He controlled me once, but will nevermore.

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5 thoughts on “Blackout: On Feeling Validated

  1. jennavagts says:

    Thank you for sharing. You have a very powerful story and your journey in healing is inspiring.

    Like

  2. sarahbrammershlay says:

    Thank you. I have been thinking a lot about how we invalidate our own experiences, myself included. Like Jenna said, your journey in healing is inspiring.

    Like

  3. Took me a while to be able to heal, but I don’t think I ever did completely. I recognize myself in part of your path. I’ve always thought that you can heal yourself and I still do, but not without a support system. I can’t seem to be able to see a therapist and there was/is no group therapy here for such a thing. My traumas are punctual. Enough to scar me for a long time. It took me some years before I could talk about the rape. Now, 10 years later, I’ve met another type of abuse. Wolf dressed as white knight. I have to start all over again, because I am hollow. Thank you for sharing and keep walking.

    Like

  4. lexismanzara says:

    holy shit, I don’t even know where to start. my thoughts went from first paragraph ‘what magnificent writing’ to just so much emotion. halfway through I had to stop because it made me cry (this should be anonymous too but w/e). It just goes so deep and captures all of the emotions so well and the reality of it without all of the layers and myths and assumptions.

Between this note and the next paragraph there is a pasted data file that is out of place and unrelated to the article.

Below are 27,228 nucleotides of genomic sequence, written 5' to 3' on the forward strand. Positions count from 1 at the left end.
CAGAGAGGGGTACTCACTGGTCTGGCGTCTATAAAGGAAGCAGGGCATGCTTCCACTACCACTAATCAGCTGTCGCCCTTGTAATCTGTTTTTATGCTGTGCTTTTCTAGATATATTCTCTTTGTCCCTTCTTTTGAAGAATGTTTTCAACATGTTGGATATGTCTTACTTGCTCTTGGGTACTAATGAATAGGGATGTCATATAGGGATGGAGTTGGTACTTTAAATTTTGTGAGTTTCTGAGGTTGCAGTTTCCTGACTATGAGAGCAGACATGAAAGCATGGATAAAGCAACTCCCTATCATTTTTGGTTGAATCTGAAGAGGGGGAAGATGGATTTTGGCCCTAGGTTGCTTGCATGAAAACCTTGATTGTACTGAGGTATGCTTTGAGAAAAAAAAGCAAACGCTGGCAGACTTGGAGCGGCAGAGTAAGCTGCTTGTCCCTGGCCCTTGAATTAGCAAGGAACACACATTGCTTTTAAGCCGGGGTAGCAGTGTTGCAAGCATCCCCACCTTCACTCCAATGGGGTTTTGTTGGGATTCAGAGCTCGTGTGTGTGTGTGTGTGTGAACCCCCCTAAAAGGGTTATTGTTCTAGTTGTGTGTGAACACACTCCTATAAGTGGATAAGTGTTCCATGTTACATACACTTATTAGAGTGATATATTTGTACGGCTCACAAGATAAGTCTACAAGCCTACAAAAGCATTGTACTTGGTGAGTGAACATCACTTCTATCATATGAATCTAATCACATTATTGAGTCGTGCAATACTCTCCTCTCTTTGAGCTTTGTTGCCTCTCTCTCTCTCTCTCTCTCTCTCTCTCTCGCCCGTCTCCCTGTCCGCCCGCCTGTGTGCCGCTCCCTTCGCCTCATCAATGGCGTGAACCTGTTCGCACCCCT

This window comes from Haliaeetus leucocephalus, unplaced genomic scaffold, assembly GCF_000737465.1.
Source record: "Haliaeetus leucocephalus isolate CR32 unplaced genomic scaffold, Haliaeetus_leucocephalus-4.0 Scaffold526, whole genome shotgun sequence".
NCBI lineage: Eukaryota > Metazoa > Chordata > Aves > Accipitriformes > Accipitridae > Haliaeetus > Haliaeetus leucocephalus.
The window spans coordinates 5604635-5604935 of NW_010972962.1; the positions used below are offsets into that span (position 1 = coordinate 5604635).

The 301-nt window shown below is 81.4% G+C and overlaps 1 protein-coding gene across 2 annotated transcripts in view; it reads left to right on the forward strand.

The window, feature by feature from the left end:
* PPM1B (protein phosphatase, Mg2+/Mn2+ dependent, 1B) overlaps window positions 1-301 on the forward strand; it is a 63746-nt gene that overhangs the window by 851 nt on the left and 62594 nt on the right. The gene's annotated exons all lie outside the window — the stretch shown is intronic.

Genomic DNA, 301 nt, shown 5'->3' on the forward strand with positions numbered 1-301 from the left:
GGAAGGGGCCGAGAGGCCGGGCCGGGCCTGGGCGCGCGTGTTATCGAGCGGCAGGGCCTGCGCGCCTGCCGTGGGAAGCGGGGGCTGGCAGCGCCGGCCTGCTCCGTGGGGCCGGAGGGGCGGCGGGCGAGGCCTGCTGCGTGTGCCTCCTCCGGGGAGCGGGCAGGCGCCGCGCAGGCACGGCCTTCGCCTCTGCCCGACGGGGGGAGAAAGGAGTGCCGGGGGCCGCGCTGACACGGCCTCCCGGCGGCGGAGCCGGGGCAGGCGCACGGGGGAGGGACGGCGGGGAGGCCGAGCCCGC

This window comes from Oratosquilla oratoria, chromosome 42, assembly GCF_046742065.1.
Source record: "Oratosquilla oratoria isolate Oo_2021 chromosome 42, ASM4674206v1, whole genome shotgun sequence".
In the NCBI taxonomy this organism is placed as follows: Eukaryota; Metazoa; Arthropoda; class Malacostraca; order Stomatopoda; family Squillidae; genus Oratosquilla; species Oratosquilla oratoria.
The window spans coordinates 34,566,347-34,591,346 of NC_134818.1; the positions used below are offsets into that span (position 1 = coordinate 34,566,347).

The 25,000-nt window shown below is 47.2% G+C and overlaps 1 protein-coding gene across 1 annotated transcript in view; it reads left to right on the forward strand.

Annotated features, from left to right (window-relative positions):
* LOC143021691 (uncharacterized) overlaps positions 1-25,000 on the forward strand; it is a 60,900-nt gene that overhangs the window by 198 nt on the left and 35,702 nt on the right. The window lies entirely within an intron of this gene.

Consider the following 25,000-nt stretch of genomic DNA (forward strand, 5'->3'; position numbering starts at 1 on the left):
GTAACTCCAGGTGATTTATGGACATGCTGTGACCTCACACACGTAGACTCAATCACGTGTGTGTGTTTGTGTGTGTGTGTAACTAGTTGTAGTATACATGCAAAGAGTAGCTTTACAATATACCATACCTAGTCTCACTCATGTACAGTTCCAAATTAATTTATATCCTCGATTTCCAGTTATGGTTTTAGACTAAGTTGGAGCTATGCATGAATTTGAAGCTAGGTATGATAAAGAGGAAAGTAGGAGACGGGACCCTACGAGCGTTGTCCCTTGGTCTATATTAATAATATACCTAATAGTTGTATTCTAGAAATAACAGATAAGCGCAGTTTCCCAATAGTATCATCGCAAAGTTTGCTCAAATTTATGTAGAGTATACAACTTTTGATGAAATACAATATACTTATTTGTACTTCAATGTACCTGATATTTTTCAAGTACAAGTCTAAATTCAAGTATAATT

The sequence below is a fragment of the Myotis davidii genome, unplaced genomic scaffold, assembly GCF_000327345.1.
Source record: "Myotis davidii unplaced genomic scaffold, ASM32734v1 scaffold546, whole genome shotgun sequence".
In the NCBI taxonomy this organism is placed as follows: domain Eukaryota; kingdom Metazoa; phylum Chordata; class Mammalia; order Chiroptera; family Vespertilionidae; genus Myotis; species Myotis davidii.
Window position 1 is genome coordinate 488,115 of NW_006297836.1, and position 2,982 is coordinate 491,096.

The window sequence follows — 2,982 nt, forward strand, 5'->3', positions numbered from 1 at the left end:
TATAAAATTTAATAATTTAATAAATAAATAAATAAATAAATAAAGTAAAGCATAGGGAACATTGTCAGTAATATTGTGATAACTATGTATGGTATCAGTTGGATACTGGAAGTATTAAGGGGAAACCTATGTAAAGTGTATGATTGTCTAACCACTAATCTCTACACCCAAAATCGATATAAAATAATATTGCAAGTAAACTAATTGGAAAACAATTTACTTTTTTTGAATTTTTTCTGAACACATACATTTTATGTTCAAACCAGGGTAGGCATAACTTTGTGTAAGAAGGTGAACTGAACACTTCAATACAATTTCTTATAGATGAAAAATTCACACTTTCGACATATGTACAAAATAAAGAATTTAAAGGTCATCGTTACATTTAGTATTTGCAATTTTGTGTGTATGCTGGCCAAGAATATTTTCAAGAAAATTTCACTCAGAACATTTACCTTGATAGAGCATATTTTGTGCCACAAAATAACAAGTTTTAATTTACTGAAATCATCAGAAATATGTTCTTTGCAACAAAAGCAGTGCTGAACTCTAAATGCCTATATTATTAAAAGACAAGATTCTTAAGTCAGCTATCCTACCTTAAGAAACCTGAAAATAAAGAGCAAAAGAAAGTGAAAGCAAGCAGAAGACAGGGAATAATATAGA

What struck me most was the uncertainty of was that what I don’t want to think it was. Everyone minimizing to make it go away, and it doesn’t go away the damage just gets blamed on other thing – ok sorry im done. I just want to say I admire you for writing this

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  5. Thanks for your bravery and sharing your story. It was heartbreaking, but I think it’s so important to be talking about these things so people are aware of it and aware of how to help friends and family that go through traumatic events. I can’t imagine how hard it must’ve been to write this, and so again thank you and I only hope you can continue to have positive healing.

    Like